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Echo Rock - South Face
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British Airways 

YDS: 5.11a French: 6c Ewbanks: 22 UIAA: VII+ ZA: 22 British: E3 5c R

   
Type:  Trad, 1 pitch, 80'
Consensus:  YDS: 5.11a French: 6c Ewbanks: 22 UIAA: VII+ ZA: 22 British: E3 5c [details]
FA: Randy Vogel, Charles Cole, and Darryl Nakahira, 1982
Page Views: 2,041
Submitted By: C Miller on Jan 1, 2005

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Climber on British Airways. 2 climbers at the top...

Description 

Located on the far right side of Echo Rock, this is the first route right of Pope's Crack and requires a bit of scrambling through talus to reach the base.

Start 15' right of Pope's Crack behind a clump of yuccas, and climb the left-facing flared corner with an intermittent crack/seam in it's back (5.10) to it's end - pro is decent but the 1st placement is quite high. Above, continue up a steep slab with two bolts that passes along the right edge of a small roof. The climbing in the upper section (5.11a) is characterized by thin edges that require both delicate footwork and thoughtful movement. A bolted anchor/rap will be found at the top to return you quickly to your pack.

A good route in a sheltered location that gets lots of sun for those cold and windy days. The somewhat runout nature of the route means it gets led infrequently, but a toprope is easily rigged by climbing Pope's Crack as the rappel for that route takes you right over this route. Three stars out of five.

Protection 

2 bolts (3/8"), pro to 1.5" (mostly thin), bolted anchor/rap


Photos of British Airways Slideshow Add Photo
Another one of climbers on British Airways, Pope's...
Another one of climbers on British Airways, Pope's...
Mony pulling the small roof on British Airways. su...
Mony pulling the small roof on British Airways. su...
Mony S. on British Airways
Mony S. on British Airways
Pope's Crack Area
BETA PHOTO: Pope's Crack Area
Nearing top of British Airways
Nearing top of British Airways

Comments on British Airways Add Comment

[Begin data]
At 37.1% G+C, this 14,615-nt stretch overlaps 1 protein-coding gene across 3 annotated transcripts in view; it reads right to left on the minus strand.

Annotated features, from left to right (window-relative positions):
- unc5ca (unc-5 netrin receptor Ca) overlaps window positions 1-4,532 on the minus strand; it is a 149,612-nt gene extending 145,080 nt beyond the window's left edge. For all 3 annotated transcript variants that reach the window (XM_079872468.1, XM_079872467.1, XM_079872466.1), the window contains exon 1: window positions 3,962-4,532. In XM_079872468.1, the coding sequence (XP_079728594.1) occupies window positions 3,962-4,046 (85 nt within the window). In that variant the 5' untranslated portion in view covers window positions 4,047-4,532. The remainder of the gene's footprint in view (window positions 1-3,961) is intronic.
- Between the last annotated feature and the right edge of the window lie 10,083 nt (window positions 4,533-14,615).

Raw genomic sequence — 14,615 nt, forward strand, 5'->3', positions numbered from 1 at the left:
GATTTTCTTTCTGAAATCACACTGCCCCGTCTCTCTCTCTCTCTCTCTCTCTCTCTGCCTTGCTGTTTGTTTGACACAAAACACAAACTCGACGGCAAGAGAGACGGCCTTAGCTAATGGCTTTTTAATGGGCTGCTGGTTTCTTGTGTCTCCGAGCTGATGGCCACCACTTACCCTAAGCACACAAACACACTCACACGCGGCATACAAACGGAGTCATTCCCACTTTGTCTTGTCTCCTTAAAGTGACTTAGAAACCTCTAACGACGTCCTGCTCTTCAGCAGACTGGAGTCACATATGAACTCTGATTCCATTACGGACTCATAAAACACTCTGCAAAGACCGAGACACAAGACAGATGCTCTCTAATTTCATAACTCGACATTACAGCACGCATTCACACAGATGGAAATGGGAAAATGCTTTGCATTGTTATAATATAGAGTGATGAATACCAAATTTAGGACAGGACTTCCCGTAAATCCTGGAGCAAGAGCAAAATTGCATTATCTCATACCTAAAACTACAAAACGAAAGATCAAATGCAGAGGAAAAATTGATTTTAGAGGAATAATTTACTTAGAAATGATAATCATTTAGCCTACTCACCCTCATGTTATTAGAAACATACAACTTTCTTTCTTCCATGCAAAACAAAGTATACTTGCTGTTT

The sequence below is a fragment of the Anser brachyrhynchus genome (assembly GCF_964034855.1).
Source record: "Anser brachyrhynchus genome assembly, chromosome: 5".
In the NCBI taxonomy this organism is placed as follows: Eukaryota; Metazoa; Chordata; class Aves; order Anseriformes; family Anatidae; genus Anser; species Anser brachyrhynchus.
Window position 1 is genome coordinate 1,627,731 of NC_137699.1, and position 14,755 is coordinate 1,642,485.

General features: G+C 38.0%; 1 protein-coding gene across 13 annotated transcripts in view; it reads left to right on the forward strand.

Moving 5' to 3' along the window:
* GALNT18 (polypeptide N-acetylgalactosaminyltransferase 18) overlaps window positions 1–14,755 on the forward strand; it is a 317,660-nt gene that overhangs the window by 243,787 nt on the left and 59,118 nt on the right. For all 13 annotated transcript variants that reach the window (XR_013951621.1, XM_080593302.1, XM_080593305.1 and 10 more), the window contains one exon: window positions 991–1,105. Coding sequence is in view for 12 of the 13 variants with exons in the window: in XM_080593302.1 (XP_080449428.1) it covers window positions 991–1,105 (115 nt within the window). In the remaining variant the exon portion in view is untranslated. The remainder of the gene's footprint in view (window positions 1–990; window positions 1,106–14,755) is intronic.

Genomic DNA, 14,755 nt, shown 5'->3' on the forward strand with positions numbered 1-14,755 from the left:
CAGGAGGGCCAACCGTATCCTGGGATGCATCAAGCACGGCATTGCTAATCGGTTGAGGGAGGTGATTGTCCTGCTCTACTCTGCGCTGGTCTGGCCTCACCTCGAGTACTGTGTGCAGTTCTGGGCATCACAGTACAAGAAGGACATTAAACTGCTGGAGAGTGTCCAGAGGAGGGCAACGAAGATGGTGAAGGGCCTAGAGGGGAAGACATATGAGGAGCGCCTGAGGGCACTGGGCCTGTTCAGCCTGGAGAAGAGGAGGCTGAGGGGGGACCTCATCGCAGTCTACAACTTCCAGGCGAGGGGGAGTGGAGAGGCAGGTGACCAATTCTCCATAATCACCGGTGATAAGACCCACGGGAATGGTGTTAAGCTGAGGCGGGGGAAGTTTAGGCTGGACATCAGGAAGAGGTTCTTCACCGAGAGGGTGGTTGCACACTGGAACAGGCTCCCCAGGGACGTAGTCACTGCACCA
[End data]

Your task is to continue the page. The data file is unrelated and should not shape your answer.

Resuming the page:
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By C Miller
Administrator
Jul 16, 2002

So named, because on the second ascent (done the day after the FA) a certain well-known British climber took a winger on the route.
By Randy
Jan 18, 2003
rating: 5.11a 6c 22 VII+ 22 E3 5c

Having lead this route on several occasions, I find the crux, both technical and mental to be above the last bolt where you have to get your feet high on some pretty greasy holds. BTW: this is where Jonny Woodward (being rather inattentively belayed by Maria Cranor-think large half-arc of slack) took the famous 35+ foot whipper. The name for the route became immediately obvious.
By Tony B
From: Around Boulder, CO
Jan 5, 2004
rating: 5.11a 6c 22 VII+ 22 E3 5c

The runout section at the bottom is considerably more easy than the top of the route, maybe 5.10a or b?. I TR'd it though. The 2 cruxes are the changing directions move above the 1st bolt and the last move on the high step. I did this move in quite could weather and would not have described it as 'greasy.' Josh 5.11a face climbing is challenging for me. I got on this route on TR expecting 11d as printed in the Vogel book and kept waiting for a crux. One never came. I lowered off shaking my head and told my partner it felt like 11a. Only upon cross-referencing the index did I descover that it was indeed a simple misprint.
By Bo Johnston
Feb 6, 2005

We top roped this route after climbing "Pope's Crack". The Vogel guide has it rated 5.11d but I'd side with the 11a rating; only for the fact that I was able to climb it!
By Randy
Dec 3, 2005
rating: 5.11a 6c 22 VII+ 22 E3 5c

Lead this route last weekend again. The rock on the lower section is quite solid (so many TR ascents) and it is a 3 of 5 star route (imsbo). At about 20+ feet up the botton section you can get an excellent 1 - 1.5 inch cam placement. Just below the 1st bolt are thin nut/cam placements. Still runnout at the beginning and the top is thin and greasy.

The rating in the old guide was a typo (it was originally rated 10d).

By Jon Clark
From: Philadelphia, PA
Nov 18, 2011
rating: 5.11a 6c 22 VII+ 22 E3 5c R

you can get a 1/2" cam in about 15+ feet up.
By MikeP ROWCC
Feb 19, 2013
rating: 5.11a 6c 22 VII+ 22 E3 5c R

I followed this one. Be solid climbing 5.10b to get to the first gear placement. Fun little step crossover above first bolt. Crux comes after the roof and last bolt. Two little smearing edges for your feet and thin finger tip holds. Moving off of those was tricky.
By Drewsky
Dec 27, 2013

I finally decided to lead this last year. I'd toproped it in the past but always wanted to get it on the sharp end. I felt really solid but it was still pretty exciting. The top of the climb is certainly the hardest part and I remember a thrilling moment as I teetered into a slightly off-balance thumb press in the final moves of the crux. It's slippery up there, precarious and all the while an exciting runout looms below! The beginning, while easier, is still 5.10 and sports a giant nolina waiting to potentially skewer you should you slip off the initial section at the wrong time. First protection is good but as others have said, only arrives after 15-20 feet when the climbing eases back to 5.9 or less. A little dicey, definitely 'R', but pretty classy and a satisfying lead.

Once it becomes available, protection is good in the initial crack. Perhaps superstitiously, I placed a smallish cam with a medium sling in the small roof overlap for good measure. The bolts are fine, but it sometimes pays to double down on gear.